Investigating novice programming mistakes: educator beliefs vs. student data

Brown, Neil C.C. and Altadmri, Amjad (2014) Investigating novice programming mistakes: educator beliefs vs. student data. In: ICER '14 Proceedings of the tenth annual conference on International computing education research. ACM pp. 43-50. ISBN 978-1-4503-2755-8. (doi:https://doi.org/10.1145/2632320.2632343) (Full text available)

PDF - Author's Accepted Manuscript
Download (575kB) Preview
[img]
Preview
Official URL
http://dx.doi.org/10.1145/2632320.2632343

Abstract

Educators often form opinions on which programming mistakes novices make most often - for example, in Java: "they always confuse equality with assignment", or "they always call methods with the wrong types". These opinions are generally based solely on personal experience. We report a study to determine if programming educators form a consensus about which Java programming mistakes are the most common. We used the Blackbox data set to check whether the educators' opinions matched data from over 100,000 students - and checked whether this agreement was mediated by educators' experience. We found that educators formed only a weak consensus about which mistakes are most frequent, that their rankings bore only a moderate correspondence to the students in the Blackbox data, and that educators' experience had no effect on this level of agreement. These results raise questions about claims educators make regarding which errors students are most likely to commit.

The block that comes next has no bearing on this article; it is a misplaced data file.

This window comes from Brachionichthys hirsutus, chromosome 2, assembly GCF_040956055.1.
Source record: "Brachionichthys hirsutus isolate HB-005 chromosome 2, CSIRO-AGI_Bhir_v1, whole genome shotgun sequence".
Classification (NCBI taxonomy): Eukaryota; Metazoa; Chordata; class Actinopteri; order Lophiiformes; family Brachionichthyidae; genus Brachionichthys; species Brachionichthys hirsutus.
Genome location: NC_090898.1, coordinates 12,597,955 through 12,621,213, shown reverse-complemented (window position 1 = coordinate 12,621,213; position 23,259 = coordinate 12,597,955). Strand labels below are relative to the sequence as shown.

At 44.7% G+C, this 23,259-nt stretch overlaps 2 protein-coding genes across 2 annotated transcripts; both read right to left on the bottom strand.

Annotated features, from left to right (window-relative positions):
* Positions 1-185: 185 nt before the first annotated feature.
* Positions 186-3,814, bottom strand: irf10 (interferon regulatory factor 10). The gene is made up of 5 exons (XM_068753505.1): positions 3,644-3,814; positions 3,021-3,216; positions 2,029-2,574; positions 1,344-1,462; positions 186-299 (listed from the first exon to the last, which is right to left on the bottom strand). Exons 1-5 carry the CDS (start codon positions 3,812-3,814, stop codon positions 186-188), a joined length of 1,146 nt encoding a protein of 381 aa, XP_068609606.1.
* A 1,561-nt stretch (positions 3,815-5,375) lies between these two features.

Item Type: Conference or workshop item (Paper)
Subjects: L Education > L Education (General)
Q Science > QA Mathematics (inc Computing science) > QA 76 Software, computer programming,
Divisions: Faculties > Sciences > School of Computing > Computing Education Group
Depositing User: Neil Brown
Date Deposited: 20 Aug 2014 10:03 UTC
Last Modified: 06 Feb 2017 12:18 UTC
Resource URI: https://kar.kent.ac.uk/id/eprint/42489 (The current URI for this page, for reference purposes)
  • Depositors only (login required):

Downloads

Downloads per month over past year